So, if I was going to do this, I wanted to do something that would be meaningful to me and that I would enjoy.  In high school and college I worked in group home for mentally and physically challenged children and really liked it.  It was hard work, but good work.  Through that and through the CRC in Worthington I got the opportunity to participate in a Friendship Bible Ministry there and really liked that well.

Friendship Ministries is a non-profit organization that creates and helps facilitate Bible studies for mentally and physically challenged young people and adults.  They are not affiliated with the CRC directly, but they do share a very strong, symbiotic relationship.  Anyway, their corporate offices are here in Grand Rapids so I inquired about an opportunity to serve.

As the Lord would have it there was an group that met every Tuesday at church just a few blocks from our house on Tuesday nights.  In addition, she had a perfect opportunity for me – Marcus needed a partner. 

Marcus is a 19 year-old young man with autism.  He doesn’t speak but he knows some sign language and he loves coming Friendship.  I’ve been able to meet with him twice so far and he’s been a joy to get to know. I’m looking forward to getting to know him better.

Something that I thought would be a hassle has turned out to be a wonderful blessing.  That’s what’s so amazing about God’s grace – you find it when you most need and when you least expect it.   I’m already looking forward to Tuesday.

Monday, January 10, 2011

First Semester Grades

So many people have asked how it’s been going – Has been hard to do school again? How are your classes?   There have been so many that have been praying for us and wondering how I’ve been doing.

I found getting back into school challenging, but in a good way.  It took me a while to assume the role of student again, but for the most part the transition has gone well.  I’ve been telling people that I’ve been doing well and have been enjoying my coursework.  But, as the saying goes, ‘the proof is in the pudding’. 

So since so many of you who read this have been supporting us in prayer and other ways, I thought I’d share my first semester grades with you all.   So here it goes:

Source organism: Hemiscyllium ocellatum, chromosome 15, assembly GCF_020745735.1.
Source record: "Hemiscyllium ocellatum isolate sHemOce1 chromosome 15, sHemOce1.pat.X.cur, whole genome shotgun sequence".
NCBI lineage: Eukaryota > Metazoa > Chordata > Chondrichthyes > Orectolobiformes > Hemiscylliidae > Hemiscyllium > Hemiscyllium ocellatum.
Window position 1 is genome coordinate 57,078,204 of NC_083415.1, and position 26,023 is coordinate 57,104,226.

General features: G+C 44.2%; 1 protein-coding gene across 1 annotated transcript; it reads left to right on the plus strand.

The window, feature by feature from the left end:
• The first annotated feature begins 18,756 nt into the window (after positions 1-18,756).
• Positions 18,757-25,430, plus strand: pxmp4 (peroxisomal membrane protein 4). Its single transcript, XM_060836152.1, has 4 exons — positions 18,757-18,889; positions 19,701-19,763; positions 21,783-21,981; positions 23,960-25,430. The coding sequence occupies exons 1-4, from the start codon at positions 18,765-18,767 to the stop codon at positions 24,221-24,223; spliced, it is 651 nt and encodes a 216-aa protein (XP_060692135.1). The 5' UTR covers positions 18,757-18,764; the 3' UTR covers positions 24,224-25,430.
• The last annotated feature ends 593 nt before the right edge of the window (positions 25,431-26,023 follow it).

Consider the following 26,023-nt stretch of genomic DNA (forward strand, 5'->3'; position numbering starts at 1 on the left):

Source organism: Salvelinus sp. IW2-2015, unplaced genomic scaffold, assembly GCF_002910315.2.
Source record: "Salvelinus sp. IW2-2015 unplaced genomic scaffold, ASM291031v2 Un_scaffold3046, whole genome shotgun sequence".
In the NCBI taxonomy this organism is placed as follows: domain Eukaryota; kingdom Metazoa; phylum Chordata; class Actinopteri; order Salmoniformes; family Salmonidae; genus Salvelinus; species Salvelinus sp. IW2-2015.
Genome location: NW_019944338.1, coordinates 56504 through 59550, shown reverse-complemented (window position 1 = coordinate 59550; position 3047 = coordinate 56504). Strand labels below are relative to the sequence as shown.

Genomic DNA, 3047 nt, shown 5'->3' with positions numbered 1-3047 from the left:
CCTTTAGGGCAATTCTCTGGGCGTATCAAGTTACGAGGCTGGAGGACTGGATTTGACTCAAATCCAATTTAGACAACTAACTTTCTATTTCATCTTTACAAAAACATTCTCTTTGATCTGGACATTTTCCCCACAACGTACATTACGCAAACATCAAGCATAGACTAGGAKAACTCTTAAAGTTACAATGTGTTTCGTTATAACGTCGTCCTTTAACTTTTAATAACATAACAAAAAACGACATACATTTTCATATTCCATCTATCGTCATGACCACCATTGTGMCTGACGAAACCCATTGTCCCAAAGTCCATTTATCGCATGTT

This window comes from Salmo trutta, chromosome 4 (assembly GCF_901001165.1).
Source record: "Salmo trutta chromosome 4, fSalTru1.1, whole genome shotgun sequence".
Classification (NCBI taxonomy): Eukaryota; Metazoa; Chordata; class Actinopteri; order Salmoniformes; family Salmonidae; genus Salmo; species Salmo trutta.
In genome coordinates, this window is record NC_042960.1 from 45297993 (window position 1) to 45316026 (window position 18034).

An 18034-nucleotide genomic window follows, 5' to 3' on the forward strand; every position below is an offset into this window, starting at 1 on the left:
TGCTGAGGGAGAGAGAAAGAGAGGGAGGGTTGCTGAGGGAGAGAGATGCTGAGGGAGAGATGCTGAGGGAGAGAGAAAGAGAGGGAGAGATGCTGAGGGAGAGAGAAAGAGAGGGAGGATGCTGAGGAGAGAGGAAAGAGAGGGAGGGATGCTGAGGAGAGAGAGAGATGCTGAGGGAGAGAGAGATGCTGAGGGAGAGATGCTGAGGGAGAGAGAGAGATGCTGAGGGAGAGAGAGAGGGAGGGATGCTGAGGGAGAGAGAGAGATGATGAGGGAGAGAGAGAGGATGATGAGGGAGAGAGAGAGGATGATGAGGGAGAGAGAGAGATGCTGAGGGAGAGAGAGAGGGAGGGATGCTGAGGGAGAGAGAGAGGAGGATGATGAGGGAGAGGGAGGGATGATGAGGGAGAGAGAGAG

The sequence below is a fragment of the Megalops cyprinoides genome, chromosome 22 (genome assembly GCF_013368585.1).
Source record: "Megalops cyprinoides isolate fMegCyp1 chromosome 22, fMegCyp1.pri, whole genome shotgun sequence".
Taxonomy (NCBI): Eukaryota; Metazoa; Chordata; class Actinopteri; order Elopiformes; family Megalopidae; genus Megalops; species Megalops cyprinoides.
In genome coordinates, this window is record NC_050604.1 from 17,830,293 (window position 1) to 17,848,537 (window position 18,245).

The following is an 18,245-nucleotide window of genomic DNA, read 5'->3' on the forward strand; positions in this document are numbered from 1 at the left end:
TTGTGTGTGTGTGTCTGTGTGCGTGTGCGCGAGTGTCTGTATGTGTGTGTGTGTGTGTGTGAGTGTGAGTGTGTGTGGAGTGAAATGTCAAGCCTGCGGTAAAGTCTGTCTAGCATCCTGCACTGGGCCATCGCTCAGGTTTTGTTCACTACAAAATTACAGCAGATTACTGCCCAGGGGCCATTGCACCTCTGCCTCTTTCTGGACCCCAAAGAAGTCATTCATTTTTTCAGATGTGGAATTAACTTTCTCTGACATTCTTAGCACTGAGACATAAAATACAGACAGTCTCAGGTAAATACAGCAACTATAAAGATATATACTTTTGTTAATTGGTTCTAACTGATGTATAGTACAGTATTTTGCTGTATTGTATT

Hebrew Fundamentals –  A-

Church History I – A-

Formation for Ministry – A

Bible Survey – A

I’m very happy with these grades and we are praising God for his grace and goodness to us.  For us, this is further confirmation that the Lord provides and gives us what we need to meet the challenges of serving him. 

Thanks to all of you for your love, support, and prayers.  We are blessed.

Thursday, January 6, 2011


J-Term started this week.  This is a three week interim set of courses in between semesters.  I've got three of them: 

Pastoral Identity – which carries over into 2nd semester.  We look at who are as persons in order to make some determinations about what are strengths and weaknesses might be particularly in the area of pastoral care.

Intro to Logos 4 – Logos 4 is the software program that all CTS students are required to purchase.  It’s a powerful program that has hundreds of resources that combine different biblical translations, commentaries and handbooks, original language guides and all kinds of other helps to aid sermon preparation and exegesis.  I’ve been using it just a little first semester and am looking forward to being able to put it to better use. 

Greek Review – The last time I seriously picked up Greek was at Dordt approximately twelve years ago.  Since I did take it there, I don’t have to take it for credit at Calvin.  However, I did want to brush up and reacquaint myself with the language.  This is not only good for me, it’s also necessary in order to do better in my New Testament exegetical courses next year.  I’m surprised by how much is coming back to me and scared about how much I don’t know… =)

Logos and Greek meet for just over two hours on Tuesdays and Thursdays for the next three weeks.  The pastoral identity class is a three-hour night class on Wednesday nights.  So I’ve got Monday, Wednesday, and Friday to do homework, help around the house, and do some work in the admissions office.

School started for the older two kids on Monday.  They were excited to back at school and see their friends again…which made us glad.  It’s only three days into the semester and Jessica has already subbed for half a day today and all day tomorrow.  Lately, she has been requested by specific teachers, because she’s doing such a great job. 

Back to school for everybody….